But it's the falsest of false dilemmas. Very few people want to eat snail porridge and salmon liquorice every night of the week: but it doesn't follow that they subsist entirely on big macs and deep fried mars bars.
It's quite interesting that Steven Fry should use "adult" as a term of approval. Adults like all kinds of entertainment. They read Mills and Boon romances. They read Agatha Christie whodunnits. They read Zane Grey westerns, Black Lace sex stories and Andy McNabb memoirs about war and torture and field latrines. I don't think that books of that kind are particularly challenging, complex or ambiguous. I think they are safe, simple and straightforward. But wouldn't describing them all as "childish" be a little...well....adolescent?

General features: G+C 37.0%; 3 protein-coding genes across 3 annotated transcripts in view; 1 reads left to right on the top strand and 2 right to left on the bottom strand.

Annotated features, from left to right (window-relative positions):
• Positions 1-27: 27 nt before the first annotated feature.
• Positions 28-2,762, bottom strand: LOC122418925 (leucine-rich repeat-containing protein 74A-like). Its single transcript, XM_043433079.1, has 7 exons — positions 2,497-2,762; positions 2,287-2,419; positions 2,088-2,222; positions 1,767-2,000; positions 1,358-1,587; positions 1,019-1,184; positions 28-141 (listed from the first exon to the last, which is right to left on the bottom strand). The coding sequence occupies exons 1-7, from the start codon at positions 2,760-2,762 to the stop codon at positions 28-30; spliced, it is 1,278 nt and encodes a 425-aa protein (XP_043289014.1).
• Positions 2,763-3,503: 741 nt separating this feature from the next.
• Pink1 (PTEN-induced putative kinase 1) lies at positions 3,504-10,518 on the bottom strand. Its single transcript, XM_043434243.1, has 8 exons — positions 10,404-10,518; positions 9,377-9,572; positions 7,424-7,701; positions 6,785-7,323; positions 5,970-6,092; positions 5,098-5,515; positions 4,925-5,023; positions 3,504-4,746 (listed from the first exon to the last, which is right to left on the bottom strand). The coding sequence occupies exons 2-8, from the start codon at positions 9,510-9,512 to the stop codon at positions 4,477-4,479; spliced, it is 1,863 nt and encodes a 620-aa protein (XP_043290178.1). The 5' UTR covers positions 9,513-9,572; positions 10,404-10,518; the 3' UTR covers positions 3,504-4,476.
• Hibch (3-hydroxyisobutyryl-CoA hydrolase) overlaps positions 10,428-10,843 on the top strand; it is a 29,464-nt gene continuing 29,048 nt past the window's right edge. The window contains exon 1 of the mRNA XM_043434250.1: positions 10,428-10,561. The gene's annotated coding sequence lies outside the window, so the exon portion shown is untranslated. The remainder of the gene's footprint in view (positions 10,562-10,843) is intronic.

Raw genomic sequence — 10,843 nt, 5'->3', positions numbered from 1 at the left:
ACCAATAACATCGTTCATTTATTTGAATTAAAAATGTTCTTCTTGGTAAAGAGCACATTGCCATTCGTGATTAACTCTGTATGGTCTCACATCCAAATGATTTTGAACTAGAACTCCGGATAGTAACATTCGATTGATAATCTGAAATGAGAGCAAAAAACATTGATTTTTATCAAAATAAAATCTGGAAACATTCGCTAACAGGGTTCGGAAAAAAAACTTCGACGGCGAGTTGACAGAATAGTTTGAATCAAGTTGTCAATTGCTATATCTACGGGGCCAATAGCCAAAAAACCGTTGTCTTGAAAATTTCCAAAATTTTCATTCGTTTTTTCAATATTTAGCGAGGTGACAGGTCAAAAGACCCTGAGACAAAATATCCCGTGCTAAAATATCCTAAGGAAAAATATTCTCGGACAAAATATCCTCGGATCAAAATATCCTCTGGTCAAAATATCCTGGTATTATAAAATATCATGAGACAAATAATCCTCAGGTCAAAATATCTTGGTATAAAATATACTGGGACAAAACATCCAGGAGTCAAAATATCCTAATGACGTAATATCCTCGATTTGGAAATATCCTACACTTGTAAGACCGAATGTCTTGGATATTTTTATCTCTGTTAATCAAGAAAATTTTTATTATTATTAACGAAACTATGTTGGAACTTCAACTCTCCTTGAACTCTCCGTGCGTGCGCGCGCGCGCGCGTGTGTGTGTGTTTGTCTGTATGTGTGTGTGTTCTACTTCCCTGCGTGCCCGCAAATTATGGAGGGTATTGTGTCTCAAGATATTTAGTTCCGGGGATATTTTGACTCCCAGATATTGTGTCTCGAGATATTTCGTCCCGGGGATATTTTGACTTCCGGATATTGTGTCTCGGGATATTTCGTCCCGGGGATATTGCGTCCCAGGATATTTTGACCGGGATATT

"Which is the dream: the TARDIS or Leadworth?"
Of course it's an unanswerable question. So of course the Doctor answers it. They are both dreams. That's the trap. When faced with the choice between two mutually exclusive alternatives, always choose the third one.
[*] I'm not absolutely sure about this. Suppose NASA said tomorrow "We want volunteers, aged about 20, to travel to Alpha Centuri and contact the aliens who we are now pretty sure live there, and then come home and report. Only catch is, it's a small ship and a forty year round trip: you'd effectively be taking a vow of lifelong celibacy." I'm guessing they'd still have one or two volunteers. Mars is worth any number of grandchildren.
[**] Although I might be prepared to negotiate e.g if I forgo the Norns and the riddle game can I keep "A New Hope"?